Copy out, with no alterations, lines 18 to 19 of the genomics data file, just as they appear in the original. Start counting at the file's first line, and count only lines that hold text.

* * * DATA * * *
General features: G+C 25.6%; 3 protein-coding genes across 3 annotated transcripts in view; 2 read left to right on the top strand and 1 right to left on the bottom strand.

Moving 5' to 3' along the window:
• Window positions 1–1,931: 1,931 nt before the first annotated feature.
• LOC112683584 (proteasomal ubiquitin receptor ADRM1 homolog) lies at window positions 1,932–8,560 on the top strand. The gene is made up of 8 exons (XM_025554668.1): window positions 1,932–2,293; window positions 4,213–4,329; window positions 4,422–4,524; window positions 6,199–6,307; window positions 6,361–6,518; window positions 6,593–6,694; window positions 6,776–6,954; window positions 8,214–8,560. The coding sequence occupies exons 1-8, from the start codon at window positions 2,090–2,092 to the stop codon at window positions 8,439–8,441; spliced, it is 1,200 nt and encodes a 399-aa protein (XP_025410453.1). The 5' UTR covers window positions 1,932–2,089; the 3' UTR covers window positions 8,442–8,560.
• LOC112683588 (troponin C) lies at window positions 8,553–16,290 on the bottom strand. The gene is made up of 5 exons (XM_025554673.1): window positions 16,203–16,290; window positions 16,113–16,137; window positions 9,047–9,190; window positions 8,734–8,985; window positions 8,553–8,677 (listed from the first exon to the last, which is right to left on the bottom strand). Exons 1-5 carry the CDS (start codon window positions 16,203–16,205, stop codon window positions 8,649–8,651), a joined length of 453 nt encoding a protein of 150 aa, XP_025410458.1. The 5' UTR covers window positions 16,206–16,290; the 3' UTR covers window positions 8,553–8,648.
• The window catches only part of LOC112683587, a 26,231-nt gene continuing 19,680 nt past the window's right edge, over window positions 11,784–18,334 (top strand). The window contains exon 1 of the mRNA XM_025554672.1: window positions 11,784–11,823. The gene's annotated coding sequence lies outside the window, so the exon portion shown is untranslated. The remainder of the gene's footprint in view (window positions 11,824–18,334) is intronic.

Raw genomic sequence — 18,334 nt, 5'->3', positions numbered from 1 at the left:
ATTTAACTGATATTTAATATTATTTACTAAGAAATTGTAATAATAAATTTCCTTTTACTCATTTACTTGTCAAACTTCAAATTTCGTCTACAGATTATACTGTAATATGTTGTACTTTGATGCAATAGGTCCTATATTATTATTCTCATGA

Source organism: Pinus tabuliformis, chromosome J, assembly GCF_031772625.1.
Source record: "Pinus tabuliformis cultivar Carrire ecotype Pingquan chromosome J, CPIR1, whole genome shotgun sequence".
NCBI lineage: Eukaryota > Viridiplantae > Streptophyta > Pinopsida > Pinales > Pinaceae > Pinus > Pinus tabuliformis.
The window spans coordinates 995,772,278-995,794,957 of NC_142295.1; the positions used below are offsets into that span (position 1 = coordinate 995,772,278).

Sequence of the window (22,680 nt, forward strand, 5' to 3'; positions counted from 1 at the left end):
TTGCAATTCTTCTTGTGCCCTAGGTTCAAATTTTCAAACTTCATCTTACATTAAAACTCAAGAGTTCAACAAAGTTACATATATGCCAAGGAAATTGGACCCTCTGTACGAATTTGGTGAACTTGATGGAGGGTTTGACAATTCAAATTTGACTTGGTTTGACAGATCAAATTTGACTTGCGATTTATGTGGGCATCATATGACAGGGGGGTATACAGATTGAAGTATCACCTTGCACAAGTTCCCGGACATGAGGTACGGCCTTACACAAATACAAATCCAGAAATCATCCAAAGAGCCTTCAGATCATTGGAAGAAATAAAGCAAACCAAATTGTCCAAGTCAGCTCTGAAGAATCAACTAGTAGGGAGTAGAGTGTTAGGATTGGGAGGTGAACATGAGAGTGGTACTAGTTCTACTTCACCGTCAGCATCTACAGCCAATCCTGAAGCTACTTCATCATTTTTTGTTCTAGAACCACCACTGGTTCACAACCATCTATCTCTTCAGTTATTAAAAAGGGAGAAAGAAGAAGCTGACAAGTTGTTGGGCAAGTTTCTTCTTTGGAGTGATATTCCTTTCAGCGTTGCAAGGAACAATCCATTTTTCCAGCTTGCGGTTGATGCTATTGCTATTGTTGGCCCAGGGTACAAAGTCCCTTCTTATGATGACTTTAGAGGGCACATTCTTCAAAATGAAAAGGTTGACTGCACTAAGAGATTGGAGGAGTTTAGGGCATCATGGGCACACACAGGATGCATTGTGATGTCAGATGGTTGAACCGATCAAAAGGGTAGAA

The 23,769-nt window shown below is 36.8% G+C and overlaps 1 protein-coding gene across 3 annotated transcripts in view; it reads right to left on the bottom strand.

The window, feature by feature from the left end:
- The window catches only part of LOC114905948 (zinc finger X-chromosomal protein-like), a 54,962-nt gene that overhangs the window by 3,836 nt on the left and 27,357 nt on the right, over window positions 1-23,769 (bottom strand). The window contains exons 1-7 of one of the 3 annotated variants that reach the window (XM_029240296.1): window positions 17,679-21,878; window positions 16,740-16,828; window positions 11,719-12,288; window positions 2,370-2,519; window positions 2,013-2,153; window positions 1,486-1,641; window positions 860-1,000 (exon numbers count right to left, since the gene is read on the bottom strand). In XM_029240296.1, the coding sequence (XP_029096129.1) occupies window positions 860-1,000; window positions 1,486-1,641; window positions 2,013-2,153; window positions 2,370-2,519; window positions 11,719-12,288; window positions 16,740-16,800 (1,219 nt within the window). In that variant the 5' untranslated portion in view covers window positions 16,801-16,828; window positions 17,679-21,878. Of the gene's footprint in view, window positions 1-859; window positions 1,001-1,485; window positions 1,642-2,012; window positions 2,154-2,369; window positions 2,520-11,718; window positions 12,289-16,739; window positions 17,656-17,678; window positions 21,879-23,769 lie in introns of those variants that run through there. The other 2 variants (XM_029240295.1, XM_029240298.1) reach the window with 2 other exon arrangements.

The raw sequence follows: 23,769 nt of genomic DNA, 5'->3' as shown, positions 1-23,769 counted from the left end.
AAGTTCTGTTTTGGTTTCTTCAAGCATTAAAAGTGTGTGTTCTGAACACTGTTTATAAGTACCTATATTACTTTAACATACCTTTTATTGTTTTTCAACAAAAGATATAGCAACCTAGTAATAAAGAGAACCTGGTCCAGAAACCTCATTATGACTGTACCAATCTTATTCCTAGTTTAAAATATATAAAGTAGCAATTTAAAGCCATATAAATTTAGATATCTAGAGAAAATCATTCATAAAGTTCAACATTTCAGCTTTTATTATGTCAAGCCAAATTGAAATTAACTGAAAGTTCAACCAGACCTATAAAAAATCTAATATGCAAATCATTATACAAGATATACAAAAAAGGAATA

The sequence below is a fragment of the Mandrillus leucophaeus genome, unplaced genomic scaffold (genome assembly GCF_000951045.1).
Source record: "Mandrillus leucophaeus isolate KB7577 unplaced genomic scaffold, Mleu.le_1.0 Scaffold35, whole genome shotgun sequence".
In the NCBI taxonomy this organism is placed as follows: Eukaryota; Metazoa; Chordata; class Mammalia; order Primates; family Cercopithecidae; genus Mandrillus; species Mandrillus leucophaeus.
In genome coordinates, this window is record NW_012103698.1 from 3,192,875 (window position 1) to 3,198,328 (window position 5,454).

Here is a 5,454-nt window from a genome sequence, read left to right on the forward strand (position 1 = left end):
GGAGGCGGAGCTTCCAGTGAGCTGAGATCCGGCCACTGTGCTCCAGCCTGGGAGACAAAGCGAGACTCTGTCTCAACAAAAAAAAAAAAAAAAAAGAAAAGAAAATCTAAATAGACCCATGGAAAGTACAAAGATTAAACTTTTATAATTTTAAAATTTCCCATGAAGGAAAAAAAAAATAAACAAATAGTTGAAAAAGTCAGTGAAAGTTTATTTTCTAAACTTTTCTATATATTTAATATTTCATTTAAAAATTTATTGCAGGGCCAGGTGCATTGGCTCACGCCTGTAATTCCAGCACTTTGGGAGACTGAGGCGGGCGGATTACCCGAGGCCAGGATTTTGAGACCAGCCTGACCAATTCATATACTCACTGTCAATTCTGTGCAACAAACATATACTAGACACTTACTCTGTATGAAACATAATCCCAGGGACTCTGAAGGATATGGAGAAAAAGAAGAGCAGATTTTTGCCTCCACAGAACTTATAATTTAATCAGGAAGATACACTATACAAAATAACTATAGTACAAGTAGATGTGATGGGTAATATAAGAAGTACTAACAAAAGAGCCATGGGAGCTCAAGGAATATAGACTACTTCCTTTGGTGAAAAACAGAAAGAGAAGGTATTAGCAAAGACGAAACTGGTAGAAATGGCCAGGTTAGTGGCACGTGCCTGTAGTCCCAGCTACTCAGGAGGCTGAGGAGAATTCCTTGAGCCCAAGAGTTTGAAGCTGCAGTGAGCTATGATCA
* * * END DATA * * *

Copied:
The raw sequence follows: 23,769 nt of genomic DNA, 5'->3' as shown, positions 1-23,769 counted from the left end.
AAGTTCTGTTTTGGTTTCTTCAAGCATTAAAAGTGTGTGTTCTGAACACTGTTTATAAGTACCTATATTACTTTAACATACCTTTTATTGTTTTTCAACAAAAGATATAGCAACCTAGTAATAAAGAGAACCTGGTCCAGAAACCTCATTATGACTGTACCAATCTTATTCCTAGTTTAAAATATATAAAGTAGCAATTTAAAGCCATATAAATTTAGATATCTAGAGAAAATCATTCATAAAGTTCAACATTTCAGCTTTTATTATGTCAAGCCAAATTGAAATTAACTGAAAGTTCAACCAGACCTATAAAAAATCTAATATGCAAATCATTATACAAGATATACAAAAAAGGAATA